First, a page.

Macedonian lawmakers voted to rename their country the Republic of North Macedonia on Friday and the agreement now needs backing from the Greek parliament to come into effect.

However the proposal has been met with resistance by many in Greece, who object to its neighbour being called Macedonia because it has its own northern province of the same name.

Ahead of the vote in Athens, two news websites alleged that a prominent member of Greece's main opposition New Democracy party -- which rejects the name deal -- called on its members to phone MPs of the nationalist Independent Greeks (ANEL) party and urge them to vote against the agreement.

ANEL is the junior party in Greece's ruling coalition and strongly opposes the name change, a rift that threatens to destabilise the government of Prime Minister Alexis Tsipras, who helped broker the deal.

The New Democracy member allegedly revealed the personal mobile phone numbers of ANEL MPs.

Athens News Agency said the news reports prompted the preliminary investigation into the allegations.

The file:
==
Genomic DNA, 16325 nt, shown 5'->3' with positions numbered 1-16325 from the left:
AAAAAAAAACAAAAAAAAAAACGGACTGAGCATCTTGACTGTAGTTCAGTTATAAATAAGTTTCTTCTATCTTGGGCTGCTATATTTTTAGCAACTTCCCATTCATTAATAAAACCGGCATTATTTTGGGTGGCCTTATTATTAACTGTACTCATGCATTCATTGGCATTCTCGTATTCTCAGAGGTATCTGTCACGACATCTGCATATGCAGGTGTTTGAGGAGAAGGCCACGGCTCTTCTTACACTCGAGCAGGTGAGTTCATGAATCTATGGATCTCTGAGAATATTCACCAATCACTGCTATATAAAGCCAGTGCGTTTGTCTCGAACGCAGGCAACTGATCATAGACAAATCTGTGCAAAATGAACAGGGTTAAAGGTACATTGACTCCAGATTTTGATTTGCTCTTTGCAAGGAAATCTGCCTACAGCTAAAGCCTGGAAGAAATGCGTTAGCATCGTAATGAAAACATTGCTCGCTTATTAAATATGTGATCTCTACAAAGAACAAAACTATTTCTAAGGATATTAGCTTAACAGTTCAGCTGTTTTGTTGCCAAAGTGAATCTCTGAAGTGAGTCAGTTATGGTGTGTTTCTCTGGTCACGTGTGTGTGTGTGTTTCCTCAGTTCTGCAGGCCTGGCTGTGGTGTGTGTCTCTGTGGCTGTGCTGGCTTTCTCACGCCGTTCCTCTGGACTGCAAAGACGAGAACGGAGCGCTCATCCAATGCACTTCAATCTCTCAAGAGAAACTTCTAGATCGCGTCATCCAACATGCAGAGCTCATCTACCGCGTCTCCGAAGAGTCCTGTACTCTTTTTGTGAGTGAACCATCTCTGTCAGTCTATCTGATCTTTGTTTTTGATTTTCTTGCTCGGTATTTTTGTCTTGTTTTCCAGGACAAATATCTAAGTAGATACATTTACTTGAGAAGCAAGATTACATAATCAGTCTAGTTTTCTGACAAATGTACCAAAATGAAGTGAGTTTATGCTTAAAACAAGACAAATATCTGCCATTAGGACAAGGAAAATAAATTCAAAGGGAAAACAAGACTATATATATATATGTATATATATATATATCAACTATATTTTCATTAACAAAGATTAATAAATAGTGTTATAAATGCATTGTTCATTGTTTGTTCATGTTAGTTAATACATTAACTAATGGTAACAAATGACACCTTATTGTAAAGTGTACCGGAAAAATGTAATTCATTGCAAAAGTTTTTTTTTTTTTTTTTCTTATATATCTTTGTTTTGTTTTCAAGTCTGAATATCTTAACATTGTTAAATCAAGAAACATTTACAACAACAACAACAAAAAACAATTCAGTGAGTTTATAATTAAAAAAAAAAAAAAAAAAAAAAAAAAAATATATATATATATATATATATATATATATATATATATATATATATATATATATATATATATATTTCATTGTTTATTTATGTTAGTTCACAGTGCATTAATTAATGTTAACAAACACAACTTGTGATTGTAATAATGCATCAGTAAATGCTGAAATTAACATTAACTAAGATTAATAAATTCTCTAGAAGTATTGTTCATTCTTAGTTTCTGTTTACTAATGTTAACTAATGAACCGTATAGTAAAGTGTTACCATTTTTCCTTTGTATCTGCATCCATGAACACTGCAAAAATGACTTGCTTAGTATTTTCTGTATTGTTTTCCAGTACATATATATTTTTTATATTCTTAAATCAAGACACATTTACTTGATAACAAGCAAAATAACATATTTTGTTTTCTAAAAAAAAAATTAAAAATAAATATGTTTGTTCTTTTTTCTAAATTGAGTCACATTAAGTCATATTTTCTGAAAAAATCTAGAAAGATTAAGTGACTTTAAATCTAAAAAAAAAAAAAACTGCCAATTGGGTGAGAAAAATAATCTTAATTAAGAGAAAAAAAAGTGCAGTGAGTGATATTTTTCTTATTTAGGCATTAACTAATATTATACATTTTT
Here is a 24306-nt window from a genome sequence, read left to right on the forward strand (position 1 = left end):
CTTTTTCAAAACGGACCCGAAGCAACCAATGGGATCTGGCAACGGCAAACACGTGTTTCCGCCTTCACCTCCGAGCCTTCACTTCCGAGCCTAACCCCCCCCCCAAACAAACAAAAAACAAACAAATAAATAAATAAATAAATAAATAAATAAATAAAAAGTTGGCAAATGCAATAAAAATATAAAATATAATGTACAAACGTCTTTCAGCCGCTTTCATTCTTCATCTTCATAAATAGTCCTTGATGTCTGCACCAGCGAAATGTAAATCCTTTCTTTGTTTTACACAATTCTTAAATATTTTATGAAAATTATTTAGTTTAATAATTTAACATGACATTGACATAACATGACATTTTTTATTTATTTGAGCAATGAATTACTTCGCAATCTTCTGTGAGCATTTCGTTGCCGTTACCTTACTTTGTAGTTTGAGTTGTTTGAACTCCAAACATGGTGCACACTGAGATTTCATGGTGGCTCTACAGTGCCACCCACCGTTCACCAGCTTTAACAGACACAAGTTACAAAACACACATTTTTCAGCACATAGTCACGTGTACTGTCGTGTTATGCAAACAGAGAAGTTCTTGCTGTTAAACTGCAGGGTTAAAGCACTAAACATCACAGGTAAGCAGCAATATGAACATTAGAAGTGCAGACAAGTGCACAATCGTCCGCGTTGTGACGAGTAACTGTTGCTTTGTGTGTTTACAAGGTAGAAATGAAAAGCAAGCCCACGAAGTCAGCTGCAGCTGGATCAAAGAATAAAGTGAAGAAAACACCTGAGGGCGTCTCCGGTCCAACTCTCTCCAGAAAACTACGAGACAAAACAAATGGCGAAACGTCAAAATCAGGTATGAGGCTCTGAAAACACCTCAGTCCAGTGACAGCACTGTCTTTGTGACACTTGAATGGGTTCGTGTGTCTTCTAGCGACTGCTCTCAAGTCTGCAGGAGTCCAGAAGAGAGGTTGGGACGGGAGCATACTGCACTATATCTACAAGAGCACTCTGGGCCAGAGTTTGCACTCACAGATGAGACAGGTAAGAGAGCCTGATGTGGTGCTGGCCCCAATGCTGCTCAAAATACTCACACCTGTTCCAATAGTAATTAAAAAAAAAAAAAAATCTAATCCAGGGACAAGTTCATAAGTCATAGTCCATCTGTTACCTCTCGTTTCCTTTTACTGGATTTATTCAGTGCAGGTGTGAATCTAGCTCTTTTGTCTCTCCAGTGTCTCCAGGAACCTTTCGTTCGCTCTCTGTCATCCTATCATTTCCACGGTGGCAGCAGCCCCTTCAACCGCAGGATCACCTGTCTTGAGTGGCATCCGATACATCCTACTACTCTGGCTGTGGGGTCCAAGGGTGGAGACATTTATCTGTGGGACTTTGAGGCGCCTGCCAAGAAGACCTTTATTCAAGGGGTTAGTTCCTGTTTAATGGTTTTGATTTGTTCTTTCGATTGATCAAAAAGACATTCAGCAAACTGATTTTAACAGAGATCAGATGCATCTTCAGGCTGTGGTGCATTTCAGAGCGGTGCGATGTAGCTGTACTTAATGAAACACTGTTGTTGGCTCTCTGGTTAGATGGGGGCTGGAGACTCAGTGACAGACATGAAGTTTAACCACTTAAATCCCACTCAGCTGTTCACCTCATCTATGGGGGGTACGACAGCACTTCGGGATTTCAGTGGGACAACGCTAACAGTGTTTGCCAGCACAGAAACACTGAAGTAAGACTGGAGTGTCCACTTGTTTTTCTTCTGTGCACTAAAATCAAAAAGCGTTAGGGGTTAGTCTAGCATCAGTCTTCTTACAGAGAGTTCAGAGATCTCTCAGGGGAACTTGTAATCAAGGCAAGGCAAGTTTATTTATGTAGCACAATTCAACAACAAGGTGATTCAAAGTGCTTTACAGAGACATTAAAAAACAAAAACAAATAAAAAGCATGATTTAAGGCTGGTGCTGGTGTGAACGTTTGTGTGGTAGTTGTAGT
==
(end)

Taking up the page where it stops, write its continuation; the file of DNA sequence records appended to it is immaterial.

The investigation, according to judicial sources, is looking into whether personal data was violated as part of the probe.

ANEL leader Panos Kammenos, who is Tsipras' defence minister, has threatened to pull out of the government when the deal comes to a vote, but some of his party's MPs remain ambivalent.

Tsipras will have a crunch meeting with his coalition partner on Sunday morning in order to reach a make or break decision ahead of the vote.

If Kammenos refuses to back down, Tsipras hopes to rely on lawmakers from the small pro-EU To Potami party to get the agreement approved.

Macedonian Prime Minister Zoran Zaev on Saturday called on Greece to ratify the deal.

"Our parliament found the strength but it wasn't easy. But I am convinced that the Greek parliament will also find the strength to make the decision," he said.